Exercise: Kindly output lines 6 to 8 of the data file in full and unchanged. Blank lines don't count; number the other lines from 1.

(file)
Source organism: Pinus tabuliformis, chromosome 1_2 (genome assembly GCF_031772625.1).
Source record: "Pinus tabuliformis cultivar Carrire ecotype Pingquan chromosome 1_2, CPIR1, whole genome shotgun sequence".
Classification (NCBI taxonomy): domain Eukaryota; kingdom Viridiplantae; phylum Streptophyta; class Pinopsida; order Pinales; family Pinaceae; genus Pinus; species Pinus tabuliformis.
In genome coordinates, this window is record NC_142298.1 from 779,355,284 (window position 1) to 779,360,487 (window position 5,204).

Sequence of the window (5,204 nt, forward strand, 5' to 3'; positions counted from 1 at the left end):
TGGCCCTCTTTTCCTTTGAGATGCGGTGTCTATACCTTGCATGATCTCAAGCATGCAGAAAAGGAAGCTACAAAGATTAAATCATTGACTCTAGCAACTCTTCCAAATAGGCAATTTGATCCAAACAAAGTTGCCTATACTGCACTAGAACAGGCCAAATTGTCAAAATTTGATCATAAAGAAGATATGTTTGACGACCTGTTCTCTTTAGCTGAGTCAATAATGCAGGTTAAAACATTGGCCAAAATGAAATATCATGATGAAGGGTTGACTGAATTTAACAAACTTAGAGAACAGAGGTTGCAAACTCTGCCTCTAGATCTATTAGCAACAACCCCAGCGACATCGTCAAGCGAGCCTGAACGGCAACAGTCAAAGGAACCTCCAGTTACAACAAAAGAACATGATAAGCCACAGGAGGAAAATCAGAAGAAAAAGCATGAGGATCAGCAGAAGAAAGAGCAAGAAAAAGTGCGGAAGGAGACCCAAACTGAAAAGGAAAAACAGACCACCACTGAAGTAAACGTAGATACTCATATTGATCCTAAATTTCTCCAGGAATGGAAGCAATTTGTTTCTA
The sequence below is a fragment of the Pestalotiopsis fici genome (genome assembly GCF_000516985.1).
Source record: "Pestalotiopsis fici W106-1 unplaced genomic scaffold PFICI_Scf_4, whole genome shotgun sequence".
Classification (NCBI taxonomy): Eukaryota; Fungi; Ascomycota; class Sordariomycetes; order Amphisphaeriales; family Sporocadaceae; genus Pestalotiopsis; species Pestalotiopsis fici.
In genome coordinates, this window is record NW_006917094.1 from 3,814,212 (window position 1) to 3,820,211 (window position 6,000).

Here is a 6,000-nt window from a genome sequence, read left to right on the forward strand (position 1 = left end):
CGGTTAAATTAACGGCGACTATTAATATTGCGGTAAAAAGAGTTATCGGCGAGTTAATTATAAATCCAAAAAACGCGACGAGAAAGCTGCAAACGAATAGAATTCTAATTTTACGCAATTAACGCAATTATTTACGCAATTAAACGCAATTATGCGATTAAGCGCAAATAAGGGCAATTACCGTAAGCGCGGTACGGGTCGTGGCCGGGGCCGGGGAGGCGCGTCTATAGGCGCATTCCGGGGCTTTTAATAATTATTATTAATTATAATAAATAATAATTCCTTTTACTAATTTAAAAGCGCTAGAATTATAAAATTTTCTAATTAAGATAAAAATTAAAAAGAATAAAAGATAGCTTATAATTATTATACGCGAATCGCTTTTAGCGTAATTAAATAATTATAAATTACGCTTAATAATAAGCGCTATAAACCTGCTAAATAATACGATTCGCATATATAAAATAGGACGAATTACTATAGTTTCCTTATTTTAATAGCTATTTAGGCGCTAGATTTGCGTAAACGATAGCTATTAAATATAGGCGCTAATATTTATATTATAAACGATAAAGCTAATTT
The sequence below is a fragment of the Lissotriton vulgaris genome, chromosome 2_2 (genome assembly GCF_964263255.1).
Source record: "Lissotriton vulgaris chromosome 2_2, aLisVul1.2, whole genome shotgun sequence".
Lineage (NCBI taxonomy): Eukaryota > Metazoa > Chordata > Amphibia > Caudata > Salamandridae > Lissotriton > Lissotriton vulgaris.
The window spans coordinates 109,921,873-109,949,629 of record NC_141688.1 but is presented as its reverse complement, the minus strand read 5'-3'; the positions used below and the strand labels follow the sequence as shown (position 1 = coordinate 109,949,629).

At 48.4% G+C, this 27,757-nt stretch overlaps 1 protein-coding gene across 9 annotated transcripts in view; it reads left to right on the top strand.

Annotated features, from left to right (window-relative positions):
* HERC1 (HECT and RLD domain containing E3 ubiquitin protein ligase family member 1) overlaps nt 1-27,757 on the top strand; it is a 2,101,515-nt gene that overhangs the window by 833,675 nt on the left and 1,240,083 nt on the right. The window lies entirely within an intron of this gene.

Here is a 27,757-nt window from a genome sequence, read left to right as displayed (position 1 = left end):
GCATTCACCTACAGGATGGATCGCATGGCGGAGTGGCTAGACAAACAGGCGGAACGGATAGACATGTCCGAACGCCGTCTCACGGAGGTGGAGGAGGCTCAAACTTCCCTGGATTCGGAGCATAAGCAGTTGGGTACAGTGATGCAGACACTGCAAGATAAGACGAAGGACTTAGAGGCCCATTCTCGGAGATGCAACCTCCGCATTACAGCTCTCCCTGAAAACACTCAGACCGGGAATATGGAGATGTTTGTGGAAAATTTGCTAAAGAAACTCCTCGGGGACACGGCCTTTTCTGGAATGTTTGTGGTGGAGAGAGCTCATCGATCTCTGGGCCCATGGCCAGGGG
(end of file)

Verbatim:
TGGCCCTCTTTTCCTTTGAGATGCGGTGTCTATACCTTGCATGATCTCAAGCATGCAGAAAAGGAAGCTACAAAGATTAAATCATTGACTCTAGCAACTCTTCCAAATAGGCAATTTGATCCAAACAAAGTTGCCTATACTGCACTAGAACAGGCCAAATTGTCAAAATTTGATCATAAAGAAGATATGTTTGACGACCTGTTCTCTTTAGCTGAGTCAATAATGCAGGTTAAAACATTGGCCAAAATGAAATATCATGATGAAGGGTTGACTGAATTTAACAAACTTAGAGAACAGAGGTTGCAAACTCTGCCTCTAGATCTATTAGCAACAACCCCAGCGACATCGTCAAGCGAGCCTGAACGGCAACAGTCAAAGGAACCTCCAGTTACAACAAAAGAACATGATAAGCCACAGGAGGAAAATCAGAAGAAAAAGCATGAGGATCAGCAGAAGAAAGAGCAAGAAAAAGTGCGGAAGGAGACCCAAACTGAAAAGGAAAAACAGACCACCACTGAAGTAAACGTAGATACTCATATTGATCCTAAATTTCTCCAGGAATGGAAGCAATTTGTTTCTA
The sequence below is a fragment of the Pestalotiopsis fici genome (genome assembly GCF_000516985.1).
Source record: "Pestalotiopsis fici W106-1 unplaced genomic scaffold PFICI_Scf_4, whole genome shotgun sequence".